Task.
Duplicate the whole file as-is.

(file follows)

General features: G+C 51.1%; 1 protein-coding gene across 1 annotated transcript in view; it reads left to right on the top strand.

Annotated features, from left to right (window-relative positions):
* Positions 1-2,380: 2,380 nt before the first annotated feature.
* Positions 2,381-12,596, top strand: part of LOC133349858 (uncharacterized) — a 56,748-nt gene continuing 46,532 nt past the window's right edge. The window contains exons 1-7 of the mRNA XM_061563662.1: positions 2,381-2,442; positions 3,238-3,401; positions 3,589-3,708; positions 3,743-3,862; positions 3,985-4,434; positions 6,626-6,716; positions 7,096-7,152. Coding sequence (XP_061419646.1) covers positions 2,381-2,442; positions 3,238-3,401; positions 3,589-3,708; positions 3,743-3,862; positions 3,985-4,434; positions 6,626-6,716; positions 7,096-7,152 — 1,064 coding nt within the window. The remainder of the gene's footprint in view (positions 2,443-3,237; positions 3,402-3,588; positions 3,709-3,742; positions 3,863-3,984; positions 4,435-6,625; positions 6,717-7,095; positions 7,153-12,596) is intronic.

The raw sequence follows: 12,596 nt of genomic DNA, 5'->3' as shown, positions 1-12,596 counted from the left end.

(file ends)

General features: G+C 51.1%; 1 protein-coding gene across 1 annotated transcript in view; it reads left to right on the top strand.

Annotated features, from left to right (window-relative positions):
* Positions 1-2,380: 2,380 nt before the first annotated feature.
* Positions 2,381-12,596, top strand: part of LOC133349858 (uncharacterized) — a 56,748-nt gene continuing 46,532 nt past the window's right edge. The window contains exons 1-7 of the mRNA XM_061563662.1: positions 2,381-2,442; positions 3,238-3,401; positions 3,589-3,708; positions 3,743-3,862; positions 3,985-4,434; positions 6,626-6,716; positions 7,096-7,152. Coding sequence (XP_061419646.1) covers positions 2,381-2,442; positions 3,238-3,401; positions 3,589-3,708; positions 3,743-3,862; positions 3,985-4,434; positions 6,626-6,716; positions 7,096-7,152 — 1,064 coding nt within the window. The remainder of the gene's footprint in view (positions 2,443-3,237; positions 3,402-3,588; positions 3,709-3,742; positions 3,863-3,984; positions 4,435-6,625; positions 6,717-7,095; positions 7,153-12,596) is intronic.

The raw sequence follows: 12,596 nt of genomic DNA, 5'->3' as shown, positions 1-12,596 counted from the left end.